The watch industry today consists of around 30 big brands which really make a difference in worldwide sales. Interestingly, as in any industry there are several big groups which own the greatest brands there are. The Swiss family-lead Swatch-Group owns around 20 brands, among them Omega, Breguet and Tissot. Other big groups are the Richemont-Group, owning Cartier, Jaeger-LeCoultre and Mercier as well as the LVHM to which belong among others the brands TAG Heuer and Hublot. The one brand not included in one of these portfolios is Rolex, which is owned by a non-profit foundation. (1)

The brands discussed in this context until now surely belong to the “Haute Horlogerie”, the luxury sector which not everyone can afford. However, each brand tries to position itself within a slightly different angle and usually their marketing efforts show where they want to be found.

Rolex and Omega both strongly position themselves with a strong connection to sportsmanship, sponsoring main sport events or spokespersons worldwide. This similar strong approach shows for example in the fact that both were or are to date seen in James Bond movies and want to be connected to the values it represents. The only big difference is really that Omega is to date less expensive than Rolex. (2)

Other brands like Patek Philippe or Audemars Piguet position themselves differently, heavily highlighting the fact that their watches convey a high awareness for tradition, that their watches are passed on from father to son and will never really belong to just one person.

Breguet has come back to its roots since it was bought by Nicolas Hayek in 1999 and is now positioned as a brand that knows of its high social status history, stressing their connection to Churchill, Napoleon and highly sophisticated social status activities in general.

Although many of these brands sell watches for women as well, they really remain dedicated to man, knowing of their strong affection for the technical detail which is hidden behind each watch’s body. A waste percentage of watches is bought by man, even women’s watches. Looking at the experience of several big players on the market, it shows that normally man start interesting their wives into the fine art of luxury watches and that they take great pleasure in this. However, Gisela Schneider, long-time consultant at Juwelier Wempe in Hanover, Germany, states that “once women started to attach themselves to the significance of highly technical watches, they are not likely to give up this habit”. Meaning, even if women split up form their husbands who introduced them to the fine art of watches, they will keep their interest and most often identify themselves with the brands they got attached to before. Still, they do present a target segment which needs to be communicated with on a different level than men and might demand different emotional or functional levels to relate and stay loyal to a brand. In 2010, Cartier made a huge effort into this direction by introducing a mechanical clockwork simply aimed at women, but didn’t succeed in establishing it at the same segment. It didn’t manage to catch their customers attention as well as the brand had hoped, with already too many other models on the market.(3)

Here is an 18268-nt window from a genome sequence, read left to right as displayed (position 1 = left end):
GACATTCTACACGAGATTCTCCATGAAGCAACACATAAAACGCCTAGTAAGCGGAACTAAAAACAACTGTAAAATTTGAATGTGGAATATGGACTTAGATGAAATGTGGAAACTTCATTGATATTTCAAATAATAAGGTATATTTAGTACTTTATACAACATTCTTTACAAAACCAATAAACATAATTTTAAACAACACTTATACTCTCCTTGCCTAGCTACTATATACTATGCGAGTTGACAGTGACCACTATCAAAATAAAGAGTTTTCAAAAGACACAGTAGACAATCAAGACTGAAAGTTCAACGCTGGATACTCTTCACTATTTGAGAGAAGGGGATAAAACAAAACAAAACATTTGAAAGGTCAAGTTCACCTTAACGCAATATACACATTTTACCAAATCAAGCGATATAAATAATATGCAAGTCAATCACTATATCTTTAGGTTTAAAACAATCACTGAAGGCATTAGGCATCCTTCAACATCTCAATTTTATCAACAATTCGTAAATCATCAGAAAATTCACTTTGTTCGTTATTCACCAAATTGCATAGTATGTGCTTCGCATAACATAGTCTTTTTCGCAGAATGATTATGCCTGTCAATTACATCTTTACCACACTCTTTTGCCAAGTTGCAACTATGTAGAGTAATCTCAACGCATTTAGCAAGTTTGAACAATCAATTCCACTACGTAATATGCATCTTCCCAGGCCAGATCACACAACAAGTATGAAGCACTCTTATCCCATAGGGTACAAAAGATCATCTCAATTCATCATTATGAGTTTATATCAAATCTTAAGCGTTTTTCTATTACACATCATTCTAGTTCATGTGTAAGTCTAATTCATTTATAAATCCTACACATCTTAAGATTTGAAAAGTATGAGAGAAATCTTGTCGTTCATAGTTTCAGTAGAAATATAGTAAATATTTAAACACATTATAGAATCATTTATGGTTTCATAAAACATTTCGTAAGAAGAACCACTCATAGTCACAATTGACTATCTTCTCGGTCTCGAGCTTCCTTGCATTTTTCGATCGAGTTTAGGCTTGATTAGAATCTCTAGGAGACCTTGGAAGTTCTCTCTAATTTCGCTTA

This is why we decided that there definitely is room in the industry for a brand which positions itself as a brand solely for women. For women who are earning their own money, who are very successful at their job, to those women which prefer their career over everything else at the time being and, thus, also honour status symbols and the simple elegance of watches at their wrist which convey their power, eloquence and intelligence.

The target segment consists, hence, of women aged from 30-50, in successful job positions, who travel a lot, who are strong and belong to the upper class. This will be reflected in the pricing, so that a luxury status can be established.

Surely, there are Brands like Hermès, Dior or Dolce and Gabbana which sell sublime women’s watches as well, but Victoria is to be put as a competitor with distinguished watch brands, not the expansion categories of luxury fashion brands. (4) This is why in the following perceptual maps Victoria will be compared to the luxury watch brands discussed above.

 

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Alix Rekersbrink

Ressources:

(1) http://www.tagesspiegel.de/wirtschaft/luxusuhren-schweiz-nimbus-von-swatch-bis-zenith/8254380-2.html

(2) http://www.internationalbranding.org/en/branding-case-study

(3) http://www.bilanz.ch/uhren/cartier-aus-liebe-zur-technik

(4) https://hbr.org/2005/12/how-not-to-extend-your-luxury-brand

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